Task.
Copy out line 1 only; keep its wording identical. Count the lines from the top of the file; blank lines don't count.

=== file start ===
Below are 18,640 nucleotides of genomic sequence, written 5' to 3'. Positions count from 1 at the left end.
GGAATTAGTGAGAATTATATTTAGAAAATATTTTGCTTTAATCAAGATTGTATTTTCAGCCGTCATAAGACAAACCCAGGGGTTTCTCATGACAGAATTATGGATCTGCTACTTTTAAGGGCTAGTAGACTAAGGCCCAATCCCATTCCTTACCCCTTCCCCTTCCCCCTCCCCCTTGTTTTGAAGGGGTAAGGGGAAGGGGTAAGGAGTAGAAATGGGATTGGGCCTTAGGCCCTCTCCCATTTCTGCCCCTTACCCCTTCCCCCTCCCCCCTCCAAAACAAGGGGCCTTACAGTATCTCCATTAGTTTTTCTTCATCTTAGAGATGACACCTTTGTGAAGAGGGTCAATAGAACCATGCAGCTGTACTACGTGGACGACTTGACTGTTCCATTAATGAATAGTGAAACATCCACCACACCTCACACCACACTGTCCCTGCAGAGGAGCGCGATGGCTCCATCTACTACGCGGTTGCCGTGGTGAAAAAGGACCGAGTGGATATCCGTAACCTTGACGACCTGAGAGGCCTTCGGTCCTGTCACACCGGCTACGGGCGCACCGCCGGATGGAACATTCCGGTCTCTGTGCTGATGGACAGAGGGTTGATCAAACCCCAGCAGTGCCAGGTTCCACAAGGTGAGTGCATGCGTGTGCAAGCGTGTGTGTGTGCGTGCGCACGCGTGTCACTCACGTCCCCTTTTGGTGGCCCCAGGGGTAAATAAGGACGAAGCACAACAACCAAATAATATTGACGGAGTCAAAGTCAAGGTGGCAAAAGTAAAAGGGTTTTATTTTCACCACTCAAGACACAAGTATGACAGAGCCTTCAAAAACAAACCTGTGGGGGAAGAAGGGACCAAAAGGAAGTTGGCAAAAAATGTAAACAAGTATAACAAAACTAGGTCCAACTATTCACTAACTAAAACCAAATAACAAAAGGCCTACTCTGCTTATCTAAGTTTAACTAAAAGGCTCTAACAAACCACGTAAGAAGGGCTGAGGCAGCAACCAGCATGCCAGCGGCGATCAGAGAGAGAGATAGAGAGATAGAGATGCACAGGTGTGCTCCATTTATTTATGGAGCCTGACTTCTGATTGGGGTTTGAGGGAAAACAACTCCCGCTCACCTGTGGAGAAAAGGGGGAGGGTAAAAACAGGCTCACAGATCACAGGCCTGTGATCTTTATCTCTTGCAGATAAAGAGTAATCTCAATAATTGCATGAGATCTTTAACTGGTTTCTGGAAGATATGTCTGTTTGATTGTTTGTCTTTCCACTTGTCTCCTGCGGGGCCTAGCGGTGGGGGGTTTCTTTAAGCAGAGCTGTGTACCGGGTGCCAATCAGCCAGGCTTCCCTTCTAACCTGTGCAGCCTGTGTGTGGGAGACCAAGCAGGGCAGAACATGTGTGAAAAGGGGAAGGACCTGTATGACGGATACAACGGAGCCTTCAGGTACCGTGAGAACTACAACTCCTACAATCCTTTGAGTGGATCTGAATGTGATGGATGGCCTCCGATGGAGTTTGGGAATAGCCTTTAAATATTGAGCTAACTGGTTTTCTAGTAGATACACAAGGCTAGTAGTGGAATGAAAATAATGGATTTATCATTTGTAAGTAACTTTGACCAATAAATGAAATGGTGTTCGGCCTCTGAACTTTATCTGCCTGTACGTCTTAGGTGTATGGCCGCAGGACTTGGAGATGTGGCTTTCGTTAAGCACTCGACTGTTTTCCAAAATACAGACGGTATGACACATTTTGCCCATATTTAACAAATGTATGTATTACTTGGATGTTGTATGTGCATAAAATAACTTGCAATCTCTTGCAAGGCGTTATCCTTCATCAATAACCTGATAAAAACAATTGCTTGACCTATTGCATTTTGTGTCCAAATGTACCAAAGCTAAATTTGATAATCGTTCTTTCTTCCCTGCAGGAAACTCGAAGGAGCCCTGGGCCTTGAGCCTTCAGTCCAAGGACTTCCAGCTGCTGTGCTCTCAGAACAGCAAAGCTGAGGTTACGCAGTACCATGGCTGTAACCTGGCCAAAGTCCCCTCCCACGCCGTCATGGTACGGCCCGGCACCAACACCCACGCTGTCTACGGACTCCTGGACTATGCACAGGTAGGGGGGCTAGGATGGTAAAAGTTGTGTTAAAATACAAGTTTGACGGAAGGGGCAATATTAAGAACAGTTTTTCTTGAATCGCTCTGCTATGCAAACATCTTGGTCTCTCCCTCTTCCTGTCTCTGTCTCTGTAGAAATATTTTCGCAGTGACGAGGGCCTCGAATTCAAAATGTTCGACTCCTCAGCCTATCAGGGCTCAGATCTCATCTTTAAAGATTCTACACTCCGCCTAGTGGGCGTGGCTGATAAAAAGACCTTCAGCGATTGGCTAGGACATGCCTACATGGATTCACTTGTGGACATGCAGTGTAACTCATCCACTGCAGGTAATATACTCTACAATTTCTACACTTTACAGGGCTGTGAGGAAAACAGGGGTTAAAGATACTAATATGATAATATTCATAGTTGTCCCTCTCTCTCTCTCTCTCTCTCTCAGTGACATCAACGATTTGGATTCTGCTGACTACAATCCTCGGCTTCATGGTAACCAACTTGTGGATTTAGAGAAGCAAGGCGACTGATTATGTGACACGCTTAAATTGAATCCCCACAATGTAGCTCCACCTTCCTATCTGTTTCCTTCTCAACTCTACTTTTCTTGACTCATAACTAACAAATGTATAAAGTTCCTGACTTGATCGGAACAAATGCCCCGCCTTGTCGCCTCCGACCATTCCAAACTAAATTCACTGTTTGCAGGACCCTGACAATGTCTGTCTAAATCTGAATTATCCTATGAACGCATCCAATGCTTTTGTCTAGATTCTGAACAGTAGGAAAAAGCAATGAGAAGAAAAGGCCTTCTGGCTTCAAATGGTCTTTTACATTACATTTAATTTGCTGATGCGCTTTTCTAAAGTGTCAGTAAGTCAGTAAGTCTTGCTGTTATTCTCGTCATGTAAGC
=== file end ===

Below are 18,640 nucleotides of genomic sequence, written 5' to 3'. Positions count from 1 at the left end.